The Malaysian government has been asked why it revoked emergency Covid regulations as cases continue to spike.
Malaysia has reported more than a million cases and 8,000 deaths so far, but experts warn the real numbers are much higher as testing rates are low.
Hospitals are crowded and overwhelmed - recent images showed patients sitting on chairs and sharing oxygen cylinders.
The country is also currently under a state of emergency, which will end on 1 August and will not be extended.
Opposition leaders said they were not informed about the annulment, which happened last week, and demanded to know what the impact on the wider public would be.
"Why were we not informed? Whose decision was it?" said Democratic Action Party deputy chairman Gobind Singh Deo during a parliamentary session on Tuesday.
These emergency ordinances included allowing people to be fined for breaching movement restrictions.
Like many other countries in the region, the South East Asian nation has been hit hard by the highly infectious Delta strain of the virus. This is its worst wave of the pandemic.
Malaysia is now recording more than 14,000 cases a day, with a record 207 deaths recorded on Tuesday.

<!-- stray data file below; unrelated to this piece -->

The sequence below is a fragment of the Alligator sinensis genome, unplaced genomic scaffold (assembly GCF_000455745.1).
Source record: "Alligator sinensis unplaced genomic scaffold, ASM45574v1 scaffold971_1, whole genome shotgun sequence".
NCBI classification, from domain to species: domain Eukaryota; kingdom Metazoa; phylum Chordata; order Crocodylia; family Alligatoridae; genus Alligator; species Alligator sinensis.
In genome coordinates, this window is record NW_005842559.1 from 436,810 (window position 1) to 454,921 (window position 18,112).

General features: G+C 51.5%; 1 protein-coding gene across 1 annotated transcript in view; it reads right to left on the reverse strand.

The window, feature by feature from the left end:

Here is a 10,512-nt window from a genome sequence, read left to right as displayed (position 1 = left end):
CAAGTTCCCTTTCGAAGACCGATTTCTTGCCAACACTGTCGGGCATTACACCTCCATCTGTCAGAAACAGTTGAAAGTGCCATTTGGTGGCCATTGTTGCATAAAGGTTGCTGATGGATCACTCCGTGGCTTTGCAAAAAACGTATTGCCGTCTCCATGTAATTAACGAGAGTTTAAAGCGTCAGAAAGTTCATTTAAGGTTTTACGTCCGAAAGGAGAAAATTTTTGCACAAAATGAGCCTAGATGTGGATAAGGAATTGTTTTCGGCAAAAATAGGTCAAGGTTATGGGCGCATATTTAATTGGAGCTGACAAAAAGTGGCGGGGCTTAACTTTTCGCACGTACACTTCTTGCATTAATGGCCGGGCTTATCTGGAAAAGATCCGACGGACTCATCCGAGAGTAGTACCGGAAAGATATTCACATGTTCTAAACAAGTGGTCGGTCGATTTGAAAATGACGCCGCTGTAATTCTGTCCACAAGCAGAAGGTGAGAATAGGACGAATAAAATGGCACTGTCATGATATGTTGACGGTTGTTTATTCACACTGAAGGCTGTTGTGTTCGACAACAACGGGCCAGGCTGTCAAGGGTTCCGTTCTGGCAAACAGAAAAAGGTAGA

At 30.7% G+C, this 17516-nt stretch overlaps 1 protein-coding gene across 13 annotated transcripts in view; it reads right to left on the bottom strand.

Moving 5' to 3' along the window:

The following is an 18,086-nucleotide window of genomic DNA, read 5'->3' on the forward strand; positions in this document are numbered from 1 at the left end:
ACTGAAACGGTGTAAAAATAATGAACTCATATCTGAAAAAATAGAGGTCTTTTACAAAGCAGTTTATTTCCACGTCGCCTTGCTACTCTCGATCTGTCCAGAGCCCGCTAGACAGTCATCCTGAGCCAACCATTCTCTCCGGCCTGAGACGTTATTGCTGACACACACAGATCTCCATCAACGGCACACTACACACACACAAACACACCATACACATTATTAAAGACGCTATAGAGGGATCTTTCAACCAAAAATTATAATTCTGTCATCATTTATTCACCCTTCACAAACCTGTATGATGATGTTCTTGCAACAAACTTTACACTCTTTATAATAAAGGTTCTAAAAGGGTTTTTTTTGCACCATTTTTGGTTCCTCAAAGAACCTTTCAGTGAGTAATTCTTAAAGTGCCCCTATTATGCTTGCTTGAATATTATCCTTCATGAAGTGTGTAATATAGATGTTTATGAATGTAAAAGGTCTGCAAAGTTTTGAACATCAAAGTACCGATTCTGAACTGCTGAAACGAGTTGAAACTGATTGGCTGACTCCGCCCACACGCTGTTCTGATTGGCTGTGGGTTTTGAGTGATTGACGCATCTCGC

Hospitals have been turning away patients, with even those who do get admission not guaranteed beds.
On Monday, hundreds of junior doctors walked out of hospitals and medical facilities across the country, saying they deserved permanent jobs and better conditions.
Undertakers and funeral workers have also told local reporters that they are overwhelmed with requests to bury Covid-19 victims, many of whom have died at home.
Some experts had said that even the current emergency measures were "half-baked" and would not help improve the situation.
However, it has taken a huge economic toll on people - especially daily wage earners and lower income families.
Some of them have been flying white flags outside their homes as a plea for help.
Emotional stories of families with depleted savings surviving on one meal a day have made the news in recent weeks.